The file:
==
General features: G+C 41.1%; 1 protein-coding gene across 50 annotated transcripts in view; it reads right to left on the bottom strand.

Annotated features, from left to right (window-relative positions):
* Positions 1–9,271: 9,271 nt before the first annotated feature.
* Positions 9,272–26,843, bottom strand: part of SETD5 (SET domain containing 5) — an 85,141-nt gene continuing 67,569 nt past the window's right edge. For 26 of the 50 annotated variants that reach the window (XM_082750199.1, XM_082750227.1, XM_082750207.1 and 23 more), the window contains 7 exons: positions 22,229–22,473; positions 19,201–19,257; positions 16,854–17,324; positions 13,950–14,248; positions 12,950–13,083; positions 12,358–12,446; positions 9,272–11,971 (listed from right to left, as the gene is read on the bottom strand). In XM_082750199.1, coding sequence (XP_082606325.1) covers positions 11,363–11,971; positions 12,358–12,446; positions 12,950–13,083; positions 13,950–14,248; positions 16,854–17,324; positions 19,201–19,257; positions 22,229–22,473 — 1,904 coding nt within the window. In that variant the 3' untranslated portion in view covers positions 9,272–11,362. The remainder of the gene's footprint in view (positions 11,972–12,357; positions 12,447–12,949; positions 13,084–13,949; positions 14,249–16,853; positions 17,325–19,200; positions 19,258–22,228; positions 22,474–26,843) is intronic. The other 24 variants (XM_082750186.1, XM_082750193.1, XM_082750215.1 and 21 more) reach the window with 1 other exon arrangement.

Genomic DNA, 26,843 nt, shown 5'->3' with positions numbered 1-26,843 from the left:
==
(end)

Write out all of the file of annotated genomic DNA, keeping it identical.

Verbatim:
General features: G+C 41.1%; 1 protein-coding gene across 50 annotated transcripts in view; it reads right to left on the bottom strand.

Annotated features, from left to right (window-relative positions):
* Positions 1–9,271: 9,271 nt before the first annotated feature.
* Positions 9,272–26,843, bottom strand: part of SETD5 (SET domain containing 5) — an 85,141-nt gene continuing 67,569 nt past the window's right edge. For 26 of the 50 annotated variants that reach the window (XM_082750199.1, XM_082750227.1, XM_082750207.1 and 23 more), the window contains 7 exons: positions 22,229–22,473; positions 19,201–19,257; positions 16,854–17,324; positions 13,950–14,248; positions 12,950–13,083; positions 12,358–12,446; positions 9,272–11,971 (listed from right to left, as the gene is read on the bottom strand). In XM_082750199.1, coding sequence (XP_082606325.1) covers positions 11,363–11,971; positions 12,358–12,446; positions 12,950–13,083; positions 13,950–14,248; positions 16,854–17,324; positions 19,201–19,257; positions 22,229–22,473 — 1,904 coding nt within the window. In that variant the 3' untranslated portion in view covers positions 9,272–11,362. The remainder of the gene's footprint in view (positions 11,972–12,357; positions 12,447–12,949; positions 13,084–13,949; positions 14,249–16,853; positions 17,325–19,200; positions 19,258–22,228; positions 22,474–26,843) is intronic. The other 24 variants (XM_082750186.1, XM_082750193.1, XM_082750215.1 and 21 more) reach the window with 1 other exon arrangement.

Genomic DNA, 26,843 nt, shown 5'->3' with positions numbered 1-26,843 from the left: